We do not decide whether the litigation of a fee application under some other set of circumstances may be found necessary within the meaning of Section 330(a). We hold only that the Bankruptcy Court's denial of fees for expenses incurred by E & H in unsuccessfully opposing their final fee application was not an abuse of discretion. See Riverside-Linden I, 925 F.2d at 324.

B. Interest on fees.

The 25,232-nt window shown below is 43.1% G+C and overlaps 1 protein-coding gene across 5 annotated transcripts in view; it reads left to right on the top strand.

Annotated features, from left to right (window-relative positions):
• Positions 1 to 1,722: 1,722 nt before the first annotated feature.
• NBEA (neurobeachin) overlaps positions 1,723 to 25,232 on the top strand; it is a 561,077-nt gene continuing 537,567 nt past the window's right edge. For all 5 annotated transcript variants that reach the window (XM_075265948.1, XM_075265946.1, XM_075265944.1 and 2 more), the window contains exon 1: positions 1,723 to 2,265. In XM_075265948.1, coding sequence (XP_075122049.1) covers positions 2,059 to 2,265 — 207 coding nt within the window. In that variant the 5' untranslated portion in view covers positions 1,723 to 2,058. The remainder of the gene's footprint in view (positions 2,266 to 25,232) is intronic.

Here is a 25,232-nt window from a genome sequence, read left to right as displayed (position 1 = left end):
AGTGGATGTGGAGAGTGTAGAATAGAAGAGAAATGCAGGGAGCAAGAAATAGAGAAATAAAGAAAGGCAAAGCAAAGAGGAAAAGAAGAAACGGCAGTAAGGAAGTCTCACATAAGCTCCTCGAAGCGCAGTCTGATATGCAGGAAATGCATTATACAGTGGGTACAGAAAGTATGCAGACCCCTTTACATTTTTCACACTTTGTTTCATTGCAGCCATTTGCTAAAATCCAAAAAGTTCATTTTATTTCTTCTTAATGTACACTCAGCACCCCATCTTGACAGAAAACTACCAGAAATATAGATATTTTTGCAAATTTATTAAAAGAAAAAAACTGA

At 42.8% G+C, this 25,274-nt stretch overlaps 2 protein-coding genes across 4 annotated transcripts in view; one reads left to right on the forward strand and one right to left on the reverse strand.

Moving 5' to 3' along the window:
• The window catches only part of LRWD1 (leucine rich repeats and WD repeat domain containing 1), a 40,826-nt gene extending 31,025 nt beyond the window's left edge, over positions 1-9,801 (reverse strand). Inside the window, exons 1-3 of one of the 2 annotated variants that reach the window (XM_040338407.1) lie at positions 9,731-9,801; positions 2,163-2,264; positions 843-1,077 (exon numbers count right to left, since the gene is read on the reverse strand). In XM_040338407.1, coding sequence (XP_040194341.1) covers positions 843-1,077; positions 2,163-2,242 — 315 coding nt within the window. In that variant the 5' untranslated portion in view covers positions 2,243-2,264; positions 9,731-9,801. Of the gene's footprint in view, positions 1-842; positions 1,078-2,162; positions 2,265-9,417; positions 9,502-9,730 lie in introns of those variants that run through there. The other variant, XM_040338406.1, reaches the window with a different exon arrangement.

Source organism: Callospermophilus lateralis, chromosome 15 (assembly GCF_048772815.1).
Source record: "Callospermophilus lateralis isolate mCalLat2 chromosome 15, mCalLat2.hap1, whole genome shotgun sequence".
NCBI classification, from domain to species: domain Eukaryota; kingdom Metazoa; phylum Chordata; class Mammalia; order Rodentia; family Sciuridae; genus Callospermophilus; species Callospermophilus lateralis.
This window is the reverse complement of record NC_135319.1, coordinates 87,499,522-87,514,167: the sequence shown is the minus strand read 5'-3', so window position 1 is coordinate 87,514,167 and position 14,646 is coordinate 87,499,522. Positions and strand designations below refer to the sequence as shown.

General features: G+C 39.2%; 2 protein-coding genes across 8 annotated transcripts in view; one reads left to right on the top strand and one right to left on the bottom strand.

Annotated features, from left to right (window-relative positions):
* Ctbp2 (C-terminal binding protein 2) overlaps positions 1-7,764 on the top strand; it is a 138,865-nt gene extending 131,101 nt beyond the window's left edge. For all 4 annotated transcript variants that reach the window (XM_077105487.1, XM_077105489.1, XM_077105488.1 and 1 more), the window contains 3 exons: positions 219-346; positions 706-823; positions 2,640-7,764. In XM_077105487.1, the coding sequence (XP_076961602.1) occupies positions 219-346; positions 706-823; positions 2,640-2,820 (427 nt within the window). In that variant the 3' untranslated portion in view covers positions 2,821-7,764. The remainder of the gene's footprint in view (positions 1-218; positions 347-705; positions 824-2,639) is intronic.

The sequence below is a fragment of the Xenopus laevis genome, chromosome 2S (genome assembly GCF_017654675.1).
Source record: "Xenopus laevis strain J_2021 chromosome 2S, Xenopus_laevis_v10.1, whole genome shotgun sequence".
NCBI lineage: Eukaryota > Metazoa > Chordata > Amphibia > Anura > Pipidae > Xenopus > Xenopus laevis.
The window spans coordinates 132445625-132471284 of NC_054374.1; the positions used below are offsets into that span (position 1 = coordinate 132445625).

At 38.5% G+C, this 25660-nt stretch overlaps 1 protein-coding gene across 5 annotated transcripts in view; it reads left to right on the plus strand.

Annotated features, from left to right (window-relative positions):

When all claims against a Chapter 7 debtor have been paid, the surplus in the estate, if any, is to be paid out as interest to the claimants. 11 U.S.C. § 726(a)(5). A claim includes compensable attorney's fees payable from the estate under Section 330(a) of the Bankruptcy Code. Id. §§ 726(a)(1), 507(a)(1), 503(b)(2). Section 726(a)(5) provides that interest on claims accrues "from the date of the filing of the petition." Id. § 726(a)(5). For claims existing prior to the filing of the bankruptcy petition, a date-of-filing accrual date is appropriate and mandated under the plain language of the statute. See S.Rep. No. 95-989, 95th Cong., 2d Sess. 5, reprinted in 1978 U.S.Code Cong. & Admin. News, 5787, 5883 (Section 726(a)(5) "provides that postpetition interest on prepetition claims is ... to be paid to the creditor"). For a claim to Section 330(a) attorney's fees arising subsequent to filing, however, a literal application of the statute makes little sense; "[i]nterest cannot accrue on fees for services which have not yet been performed," Riverside-Linden II, 111 B.R. at 303. See, e.g., Bob Jones Univ. v. United States, 461 U.S. 574, 586, 103 S.Ct. 2017, 2025-26, 76 L.Ed.2d 157 (1983) ("[i]t is a well-established canon of statutory construction that a court should go beyond the literal language of a statute if reliance on that language would defeat the plain purpose of the statute"); Bechtel Constr., Inc. v. United Bd. of Carpenters & Joiners, 812 F.2d 1220, 1225 (9th Cir.1987) (statutes "should never be construed as establishing statutory schemes that are illogical, unjust, or capricious").